If you’re new to the Right Fits, I have been slowly putting together my “Where to Run” page. This page is your one-stop site for personalized tips on where to run in a variety of locations across the world! I welcome any guest posts about a place that you know well. Just shoot me an email!
Philadelphia. What comes to mind?
Cheesesteaks, the Liberty Bell and Rocky. Maybe the Penn Relays, if you’re a track and field geek. Things that did not come to my mind when I decided to go to Philly: amazing, plentiful vegan food, tasty craft beer and miles upon miles of running trails.
Where to Run
The number one place to run in Philadelphia is along the Schuylkill River (pronounced “skool-kill,” not “shy-kill”).
This wide, paved trail starts at South Street on the east side of the river in Philadelphia, near the Center City neighborhood. It curves around the bottom of the Philadelphia Museum of Art (better known to many as the home of the Rocky steps), travels past Boathouse Row and all the way up to Valley Forge. I did not have time to run to Valley Forge, but I wish I could have!
There is so much scenery along this path. You get a great view of the river, of downtown Philadelphia and of Fairmount Park. It is a busy path that is shared with cyclists and rollerbladers, so be courteous and aware of your surroundings. Don’t wear your watch. Be ok with stopping to read the informational and historical signs along the route. Enjoy the sight of the rowers on the river.
Take one of the winding paths up the cliffs to the art museum, and run and up and down the steps of the Philadelphia Museum of Art, a la Rocky Balboa. If you’re staying in Center City, run back to your hotel down the wide, tree-lined Benjamin Franklin Parkway to Love Park and City Hall.
I highly recommend stopping at food cart near City Hall for a post-run breakfast sandwich before you return to your hotel. They’ll ask if you want ketchup on your egg, cheese and turkey sausage sandwich. Trust me, you do.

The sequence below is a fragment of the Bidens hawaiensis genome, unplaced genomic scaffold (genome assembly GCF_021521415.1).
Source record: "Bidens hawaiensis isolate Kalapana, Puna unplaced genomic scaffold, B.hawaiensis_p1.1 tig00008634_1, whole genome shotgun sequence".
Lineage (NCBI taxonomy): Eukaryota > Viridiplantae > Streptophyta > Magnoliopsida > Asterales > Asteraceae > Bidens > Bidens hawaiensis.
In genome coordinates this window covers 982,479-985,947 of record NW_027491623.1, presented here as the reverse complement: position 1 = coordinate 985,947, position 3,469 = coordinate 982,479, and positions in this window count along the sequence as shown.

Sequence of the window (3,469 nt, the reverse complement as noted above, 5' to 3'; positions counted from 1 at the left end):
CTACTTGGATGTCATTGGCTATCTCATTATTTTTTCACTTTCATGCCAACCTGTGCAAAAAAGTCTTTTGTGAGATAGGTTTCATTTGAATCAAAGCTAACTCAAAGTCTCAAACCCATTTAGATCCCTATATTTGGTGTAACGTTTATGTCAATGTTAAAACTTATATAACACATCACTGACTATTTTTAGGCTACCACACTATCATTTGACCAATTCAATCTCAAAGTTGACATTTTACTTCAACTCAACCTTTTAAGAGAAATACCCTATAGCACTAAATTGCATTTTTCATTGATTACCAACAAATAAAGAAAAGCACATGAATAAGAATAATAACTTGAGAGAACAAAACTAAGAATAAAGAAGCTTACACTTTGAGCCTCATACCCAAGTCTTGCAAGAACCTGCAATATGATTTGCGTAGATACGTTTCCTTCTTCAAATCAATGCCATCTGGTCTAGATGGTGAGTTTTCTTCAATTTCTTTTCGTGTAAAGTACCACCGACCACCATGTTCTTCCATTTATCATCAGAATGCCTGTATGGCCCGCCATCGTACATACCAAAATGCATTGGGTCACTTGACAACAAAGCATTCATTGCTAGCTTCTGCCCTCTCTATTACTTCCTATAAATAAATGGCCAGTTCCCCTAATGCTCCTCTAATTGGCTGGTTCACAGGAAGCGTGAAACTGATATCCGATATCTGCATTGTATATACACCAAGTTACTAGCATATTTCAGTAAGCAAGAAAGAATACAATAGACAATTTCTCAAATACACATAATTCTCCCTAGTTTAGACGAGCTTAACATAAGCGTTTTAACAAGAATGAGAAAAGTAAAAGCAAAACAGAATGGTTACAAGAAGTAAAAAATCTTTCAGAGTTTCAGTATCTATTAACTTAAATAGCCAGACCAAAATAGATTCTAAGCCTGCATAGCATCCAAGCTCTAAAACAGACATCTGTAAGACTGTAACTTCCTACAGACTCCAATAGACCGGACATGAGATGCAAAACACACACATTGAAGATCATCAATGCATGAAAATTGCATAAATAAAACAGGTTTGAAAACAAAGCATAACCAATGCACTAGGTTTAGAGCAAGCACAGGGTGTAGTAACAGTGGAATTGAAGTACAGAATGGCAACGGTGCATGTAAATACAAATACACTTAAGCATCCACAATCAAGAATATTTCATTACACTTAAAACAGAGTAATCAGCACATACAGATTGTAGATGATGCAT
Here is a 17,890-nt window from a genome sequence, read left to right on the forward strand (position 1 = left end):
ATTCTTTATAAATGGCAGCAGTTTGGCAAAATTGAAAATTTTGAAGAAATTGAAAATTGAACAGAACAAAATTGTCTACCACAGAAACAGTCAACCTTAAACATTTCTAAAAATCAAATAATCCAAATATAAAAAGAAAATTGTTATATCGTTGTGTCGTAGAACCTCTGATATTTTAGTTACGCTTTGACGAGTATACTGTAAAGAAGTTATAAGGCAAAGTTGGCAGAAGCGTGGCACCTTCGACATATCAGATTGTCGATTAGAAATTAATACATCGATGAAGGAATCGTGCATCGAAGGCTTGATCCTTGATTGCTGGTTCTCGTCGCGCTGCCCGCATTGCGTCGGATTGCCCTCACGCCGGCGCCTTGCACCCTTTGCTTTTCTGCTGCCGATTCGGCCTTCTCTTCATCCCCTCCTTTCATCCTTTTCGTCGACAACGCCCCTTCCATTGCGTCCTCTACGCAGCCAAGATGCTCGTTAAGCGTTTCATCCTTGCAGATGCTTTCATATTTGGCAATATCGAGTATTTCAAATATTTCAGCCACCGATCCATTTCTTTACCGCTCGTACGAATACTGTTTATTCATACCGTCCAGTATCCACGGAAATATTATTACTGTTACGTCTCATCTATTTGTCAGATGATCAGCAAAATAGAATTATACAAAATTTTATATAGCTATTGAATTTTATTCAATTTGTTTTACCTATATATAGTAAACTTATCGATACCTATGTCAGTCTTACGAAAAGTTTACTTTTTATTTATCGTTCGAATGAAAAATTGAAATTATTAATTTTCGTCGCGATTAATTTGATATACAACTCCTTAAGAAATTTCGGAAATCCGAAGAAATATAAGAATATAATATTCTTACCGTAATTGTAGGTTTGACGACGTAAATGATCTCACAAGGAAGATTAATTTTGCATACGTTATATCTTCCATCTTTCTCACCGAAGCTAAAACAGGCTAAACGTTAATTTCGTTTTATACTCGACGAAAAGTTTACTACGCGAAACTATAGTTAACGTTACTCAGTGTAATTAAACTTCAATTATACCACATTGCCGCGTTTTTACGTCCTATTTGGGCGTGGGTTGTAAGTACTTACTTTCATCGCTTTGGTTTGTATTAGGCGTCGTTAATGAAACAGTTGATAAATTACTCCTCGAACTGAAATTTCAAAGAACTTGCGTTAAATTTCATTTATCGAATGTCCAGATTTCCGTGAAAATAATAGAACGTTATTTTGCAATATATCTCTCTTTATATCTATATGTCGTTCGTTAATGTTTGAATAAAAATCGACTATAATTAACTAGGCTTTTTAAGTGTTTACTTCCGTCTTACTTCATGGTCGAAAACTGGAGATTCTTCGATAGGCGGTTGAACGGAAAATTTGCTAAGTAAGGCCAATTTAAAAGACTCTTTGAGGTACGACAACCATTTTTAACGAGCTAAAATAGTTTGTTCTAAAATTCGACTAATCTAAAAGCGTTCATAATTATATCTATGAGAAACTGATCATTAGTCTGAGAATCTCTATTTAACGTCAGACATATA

If running with people in a strange city is your thing, check out November Project Philadelphia. They meet Wednesday and Friday mornings at 6:25 am. Philadelphia Runner, a local running store, has 3 locations and many group runs.
Speaking of Philadelphia Runner, within in two hours of landing in the city, I had already made a trip there. I had forgotten to pack my Nuun! Those tasty, effervescent tabs have become an essential part of my pre-run and post-run hydration scheme, so I did not want to be without it. I also picked up some Picky Bars, which became the perfect pre-run breakfast.
I promised my husband I’d be quick in the store, so I didn’t get much of a chance to look around. Everyone in the Center City store was super helpful, and appreciated Abe’s Minneapolis Running t-shirt! I asked the guy at the check-out counter about places to do speedwork in town, and he recommended Franklin Field at the University of Pennsylvania, home to the Penn Relays. I did some recon the following day, and discovered the field was closed for construction. Sad. I did appreciate the sign by the Philadelphia Historical and Museum Commission describing the history of the Penn Relays.
If you happen to visit Philadelphia when Franklin Field is closed, but 200 meter repeats are on the training schedule, check out Washington Square Park. It is officially a national park and features a Tomb of the Unknown Soldier from the Revolutionary War, tree-lined wide paths, a central fountain and many benches.
I went over early in the day to map out a 200 meter course and spent a delightful 24 minutes zipping back and forth. I got a few strange looks, some unwelcome advice about how to do my workout, and a few “you go girl!” shouts.
Where to Stay
We stayed at the Sonesta for our first two days. Located in Center City, in the financial district, it was a short walk to the Schuykill River, to City Hall and Rittenhouse Square. The hotel was hosting the conference that my husband was chairing and it was absolutely beautiful. But without the special conference rate, it was a little spendy, so after the conference, we moved about a mile away to The Independent. This hotel is a charming brownstone converted into 24 unique rooms and is located in the heart of Philadelphia’s Midtown Village. We could walk to shops, restaurants, and all the historic sites like the Liberty Bell, Independence Hall, and even the Delaware River. If you go to Philadelphia, I highly recommend The Independent. The rooms are clean and beautiful, and they offer a free continental breakfast delivered to your room at a time of your choosing. The items are simple (croissant and jam, fruit, juice, yogurt), but I appreciated having them waiting for me when I returned from my run. Each room also features a microwave, a mini-fridge and a Keurig coffee maker.